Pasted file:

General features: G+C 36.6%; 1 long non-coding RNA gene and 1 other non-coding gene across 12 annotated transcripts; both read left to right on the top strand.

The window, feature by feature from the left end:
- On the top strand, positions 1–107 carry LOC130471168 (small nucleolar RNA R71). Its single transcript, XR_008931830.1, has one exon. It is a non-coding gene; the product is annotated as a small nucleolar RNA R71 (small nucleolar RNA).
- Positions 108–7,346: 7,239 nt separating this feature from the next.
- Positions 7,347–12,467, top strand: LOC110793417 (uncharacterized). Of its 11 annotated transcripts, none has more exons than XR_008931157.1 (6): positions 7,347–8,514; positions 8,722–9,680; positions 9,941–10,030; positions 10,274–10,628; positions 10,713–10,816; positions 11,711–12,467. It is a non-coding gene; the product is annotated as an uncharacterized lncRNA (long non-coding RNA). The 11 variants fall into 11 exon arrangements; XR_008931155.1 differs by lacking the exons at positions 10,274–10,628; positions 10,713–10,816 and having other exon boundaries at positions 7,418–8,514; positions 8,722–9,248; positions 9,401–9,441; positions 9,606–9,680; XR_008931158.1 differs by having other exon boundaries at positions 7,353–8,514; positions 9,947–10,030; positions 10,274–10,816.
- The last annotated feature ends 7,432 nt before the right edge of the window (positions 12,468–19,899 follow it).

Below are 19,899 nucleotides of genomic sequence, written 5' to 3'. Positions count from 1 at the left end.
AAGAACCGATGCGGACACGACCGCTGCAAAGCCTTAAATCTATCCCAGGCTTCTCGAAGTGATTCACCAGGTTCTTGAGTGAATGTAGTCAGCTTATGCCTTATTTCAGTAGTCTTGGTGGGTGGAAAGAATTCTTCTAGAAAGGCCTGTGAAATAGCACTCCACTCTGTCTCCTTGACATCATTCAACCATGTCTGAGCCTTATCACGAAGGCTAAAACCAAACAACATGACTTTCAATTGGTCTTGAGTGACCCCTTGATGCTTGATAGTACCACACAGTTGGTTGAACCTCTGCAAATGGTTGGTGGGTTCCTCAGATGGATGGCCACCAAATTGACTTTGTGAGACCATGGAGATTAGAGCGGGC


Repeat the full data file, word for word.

General features: G+C 36.6%; 1 long non-coding RNA gene and 1 other non-coding gene across 12 annotated transcripts; both read left to right on the top strand.

The window, feature by feature from the left end:
- On the top strand, positions 1–107 carry LOC130471168 (small nucleolar RNA R71). Its single transcript, XR_008931830.1, has one exon. It is a non-coding gene; the product is annotated as a small nucleolar RNA R71 (small nucleolar RNA).
- Positions 108–7,346: 7,239 nt separating this feature from the next.
- Positions 7,347–12,467, top strand: LOC110793417 (uncharacterized). Of its 11 annotated transcripts, none has more exons than XR_008931157.1 (6): positions 7,347–8,514; positions 8,722–9,680; positions 9,941–10,030; positions 10,274–10,628; positions 10,713–10,816; positions 11,711–12,467. It is a non-coding gene; the product is annotated as an uncharacterized lncRNA (long non-coding RNA). The 11 variants fall into 11 exon arrangements; XR_008931155.1 differs by lacking the exons at positions 10,274–10,628; positions 10,713–10,816 and having other exon boundaries at positions 7,418–8,514; positions 8,722–9,248; positions 9,401–9,441; positions 9,606–9,680; XR_008931158.1 differs by having other exon boundaries at positions 7,353–8,514; positions 9,947–10,030; positions 10,274–10,816.
- The last annotated feature ends 7,432 nt before the right edge of the window (positions 12,468–19,899 follow it).

Below are 19,899 nucleotides of genomic sequence, written 5' to 3'. Positions count from 1 at the left end.
AAGAACCGATGCGGACACGACCGCTGCAAAGCCTTAAATCTATCCCAGGCTTCTCGAAGTGATTCACCAGGTTCTTGAGTGAATGTAGTCAGCTTATGCCTTATTTCAGTAGTCTTGGTGGGTGGAAAGAATTCTTCTAGAAAGGCCTGTGAAATAGCACTCCACTCTGTCTCCTTGACATCATTCAACCATGTCTGAGCCTTATCACGAAGGCTAAAACCAAACAACATGACTTTCAATTGGTCTTGAGTGACCCCTTGATGCTTGATAGTACCACACAGTTGGTTGAACCTCTGCAAATGGTTGGTGGGTTCCTCAGATGGATGGCCACCAAATTGACTTTGTGAGACCATGGAGATTAGAGCGGGC